After looking more into how to do any sort of testing relevant to our previous optimizations  I have come across the only option I could find. under debugging command line options to use in the game I came across one that prints statistics of the games moves relevant to our Monte Carlo optimizations. Unfortunately it does not have a time to lookup option, although it does display the depth of node searches it makes in the table lookup relevant to its next move. Now lets see if there are any changes at all affecting this output…

We will be using the command line option:

./gnugo –mc-games-per-level 10 -S

This is the default level of Monte Carlo simulations to make to consider a move. At level 10, GNU Go simulates 80,000 games in order to generate a move. Cool, lets see the results we receive with a couple of test moves…

Without optimization simulation results:

a bit clearer look at the lookup results:

For the Monte Carlo simulation to make its best predicted move it took a search over 16,172 nodes to makes its decision to move to Q3. I then made a next move to J10 and this was the result of the simulations next best decision to makes its move to D4…

Lets see if the optimized results in the Monte Carlo file generated any different output to the search over the nodes results…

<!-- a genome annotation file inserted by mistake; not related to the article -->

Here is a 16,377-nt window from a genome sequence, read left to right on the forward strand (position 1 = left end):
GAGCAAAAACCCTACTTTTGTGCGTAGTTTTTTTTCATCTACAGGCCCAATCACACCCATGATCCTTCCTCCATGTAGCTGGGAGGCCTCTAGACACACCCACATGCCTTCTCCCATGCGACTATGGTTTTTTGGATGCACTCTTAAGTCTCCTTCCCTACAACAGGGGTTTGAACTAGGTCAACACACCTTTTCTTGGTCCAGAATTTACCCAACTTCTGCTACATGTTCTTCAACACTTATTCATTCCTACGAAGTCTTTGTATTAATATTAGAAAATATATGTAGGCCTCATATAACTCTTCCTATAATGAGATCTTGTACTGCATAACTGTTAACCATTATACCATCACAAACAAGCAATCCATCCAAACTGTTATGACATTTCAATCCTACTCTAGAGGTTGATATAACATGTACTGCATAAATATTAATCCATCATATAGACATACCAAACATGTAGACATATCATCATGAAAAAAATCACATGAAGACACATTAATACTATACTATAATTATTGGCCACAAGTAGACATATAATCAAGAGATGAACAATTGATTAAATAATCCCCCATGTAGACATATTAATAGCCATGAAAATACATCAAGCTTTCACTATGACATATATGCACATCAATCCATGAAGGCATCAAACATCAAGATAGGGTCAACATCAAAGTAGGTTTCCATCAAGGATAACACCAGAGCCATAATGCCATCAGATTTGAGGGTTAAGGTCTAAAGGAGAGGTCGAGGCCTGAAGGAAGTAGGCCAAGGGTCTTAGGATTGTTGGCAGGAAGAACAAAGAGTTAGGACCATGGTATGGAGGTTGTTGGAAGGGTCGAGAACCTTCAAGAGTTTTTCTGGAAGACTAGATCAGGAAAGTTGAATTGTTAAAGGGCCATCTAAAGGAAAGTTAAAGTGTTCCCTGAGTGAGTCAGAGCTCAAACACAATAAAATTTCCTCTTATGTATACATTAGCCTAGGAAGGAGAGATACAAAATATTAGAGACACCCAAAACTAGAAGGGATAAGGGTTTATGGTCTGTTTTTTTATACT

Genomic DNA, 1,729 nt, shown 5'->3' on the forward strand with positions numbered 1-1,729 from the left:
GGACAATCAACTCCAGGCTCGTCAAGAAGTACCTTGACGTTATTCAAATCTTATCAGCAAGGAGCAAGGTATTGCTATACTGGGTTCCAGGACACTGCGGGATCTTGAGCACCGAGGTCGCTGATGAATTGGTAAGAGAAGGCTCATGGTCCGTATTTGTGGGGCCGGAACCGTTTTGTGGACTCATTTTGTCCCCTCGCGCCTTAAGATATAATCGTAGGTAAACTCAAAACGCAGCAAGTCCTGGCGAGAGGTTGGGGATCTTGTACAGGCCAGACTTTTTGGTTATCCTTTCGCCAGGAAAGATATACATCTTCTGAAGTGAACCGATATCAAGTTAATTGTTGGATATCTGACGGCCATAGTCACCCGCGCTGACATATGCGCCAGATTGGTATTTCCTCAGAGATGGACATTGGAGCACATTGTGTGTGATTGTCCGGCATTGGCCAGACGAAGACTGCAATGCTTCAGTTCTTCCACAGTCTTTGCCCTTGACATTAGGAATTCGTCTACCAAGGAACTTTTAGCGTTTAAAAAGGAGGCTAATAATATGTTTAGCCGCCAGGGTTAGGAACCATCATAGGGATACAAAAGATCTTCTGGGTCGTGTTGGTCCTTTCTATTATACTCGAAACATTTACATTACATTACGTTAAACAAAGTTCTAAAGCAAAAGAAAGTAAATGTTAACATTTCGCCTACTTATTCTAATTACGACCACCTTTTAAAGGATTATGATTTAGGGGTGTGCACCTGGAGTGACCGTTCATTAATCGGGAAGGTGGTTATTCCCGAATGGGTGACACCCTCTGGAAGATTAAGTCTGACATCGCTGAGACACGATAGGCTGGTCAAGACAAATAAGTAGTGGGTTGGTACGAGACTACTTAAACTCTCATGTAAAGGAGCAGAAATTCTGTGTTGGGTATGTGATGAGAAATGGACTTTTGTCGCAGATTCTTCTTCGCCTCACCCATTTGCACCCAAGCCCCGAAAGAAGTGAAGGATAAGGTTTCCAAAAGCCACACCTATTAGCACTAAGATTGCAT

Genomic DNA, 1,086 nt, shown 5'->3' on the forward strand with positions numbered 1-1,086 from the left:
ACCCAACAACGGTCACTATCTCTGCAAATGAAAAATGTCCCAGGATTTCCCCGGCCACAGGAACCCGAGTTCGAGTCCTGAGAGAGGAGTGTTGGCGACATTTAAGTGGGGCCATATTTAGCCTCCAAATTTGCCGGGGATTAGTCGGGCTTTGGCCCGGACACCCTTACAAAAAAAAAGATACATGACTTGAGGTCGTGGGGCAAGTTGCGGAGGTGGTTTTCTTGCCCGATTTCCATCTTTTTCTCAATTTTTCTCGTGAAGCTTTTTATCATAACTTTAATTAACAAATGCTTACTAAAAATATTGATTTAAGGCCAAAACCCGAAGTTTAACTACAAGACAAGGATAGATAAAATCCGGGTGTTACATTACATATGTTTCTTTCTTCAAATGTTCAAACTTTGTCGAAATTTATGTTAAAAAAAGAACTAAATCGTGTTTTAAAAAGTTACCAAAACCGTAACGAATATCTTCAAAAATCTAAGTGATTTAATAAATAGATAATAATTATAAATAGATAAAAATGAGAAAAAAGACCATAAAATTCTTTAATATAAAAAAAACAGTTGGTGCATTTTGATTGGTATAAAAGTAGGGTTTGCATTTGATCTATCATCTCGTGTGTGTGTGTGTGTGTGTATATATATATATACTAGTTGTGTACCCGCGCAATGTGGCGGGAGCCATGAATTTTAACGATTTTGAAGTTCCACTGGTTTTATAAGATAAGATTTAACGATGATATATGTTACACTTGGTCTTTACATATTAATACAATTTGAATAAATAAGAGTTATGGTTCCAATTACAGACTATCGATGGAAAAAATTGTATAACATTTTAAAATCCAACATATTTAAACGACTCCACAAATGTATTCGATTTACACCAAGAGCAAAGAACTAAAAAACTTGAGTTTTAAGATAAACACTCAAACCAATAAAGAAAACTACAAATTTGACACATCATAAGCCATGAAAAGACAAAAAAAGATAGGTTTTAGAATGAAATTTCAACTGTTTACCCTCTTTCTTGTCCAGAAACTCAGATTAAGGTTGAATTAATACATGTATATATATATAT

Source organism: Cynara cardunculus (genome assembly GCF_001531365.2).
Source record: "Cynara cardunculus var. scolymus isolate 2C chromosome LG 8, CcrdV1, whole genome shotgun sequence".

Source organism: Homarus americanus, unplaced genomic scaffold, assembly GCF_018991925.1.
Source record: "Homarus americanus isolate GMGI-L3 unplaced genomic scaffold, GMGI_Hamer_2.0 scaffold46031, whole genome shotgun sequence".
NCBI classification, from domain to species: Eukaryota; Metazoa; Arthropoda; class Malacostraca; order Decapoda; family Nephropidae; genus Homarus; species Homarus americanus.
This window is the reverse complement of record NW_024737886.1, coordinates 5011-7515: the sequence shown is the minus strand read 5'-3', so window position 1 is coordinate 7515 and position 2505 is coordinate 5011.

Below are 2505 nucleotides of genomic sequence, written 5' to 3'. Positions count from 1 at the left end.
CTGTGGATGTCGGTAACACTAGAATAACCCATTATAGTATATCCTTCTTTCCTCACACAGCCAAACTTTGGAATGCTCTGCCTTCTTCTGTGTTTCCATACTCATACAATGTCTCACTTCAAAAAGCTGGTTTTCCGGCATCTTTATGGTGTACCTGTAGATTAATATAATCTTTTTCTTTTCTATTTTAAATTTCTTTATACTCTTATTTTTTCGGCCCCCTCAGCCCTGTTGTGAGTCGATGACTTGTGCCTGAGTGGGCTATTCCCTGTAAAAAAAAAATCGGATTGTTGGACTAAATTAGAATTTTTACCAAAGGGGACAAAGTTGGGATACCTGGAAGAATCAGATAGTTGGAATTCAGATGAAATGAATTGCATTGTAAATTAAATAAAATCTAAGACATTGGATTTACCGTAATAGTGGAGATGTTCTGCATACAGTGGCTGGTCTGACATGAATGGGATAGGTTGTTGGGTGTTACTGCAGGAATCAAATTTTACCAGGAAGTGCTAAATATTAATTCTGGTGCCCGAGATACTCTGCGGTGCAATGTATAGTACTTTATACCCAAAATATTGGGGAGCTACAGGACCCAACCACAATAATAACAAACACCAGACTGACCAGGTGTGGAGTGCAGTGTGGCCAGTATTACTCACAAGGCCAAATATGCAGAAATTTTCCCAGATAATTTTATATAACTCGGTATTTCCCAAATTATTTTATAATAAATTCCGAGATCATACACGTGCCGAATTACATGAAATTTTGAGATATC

Exactly the same as the previous un-vectorized version of searching through the nodes after I made the initial move to D15. Lets try my next move of J10 again to see if its exactly the same as well after the simulation (of interest is that it moves to Q4 this time instead of Q3)…

Well for the second simulated decision of the game based on the same previous moves it searched around 2 thousand less nodes and generated a move to C3 instead of D4. It seems there may be a minimal lookup speed effect in nodes searched if anything.

This may be related to what we noticed during the vectorization of the function that generates the Monte Carlo simulations next move …

Here we can recall there is vectorized move instructions taking place for node->wins and node->sum_scores used in the function. Based on this the vectorization seems to have a minimal effect thus far in the searching through nodes in the table. I would be curious to play a whole game with tough decisions to see if there was more of a deviation in results. I also wish there was a way to test the time of the lookup speed in the developer debugging tool options.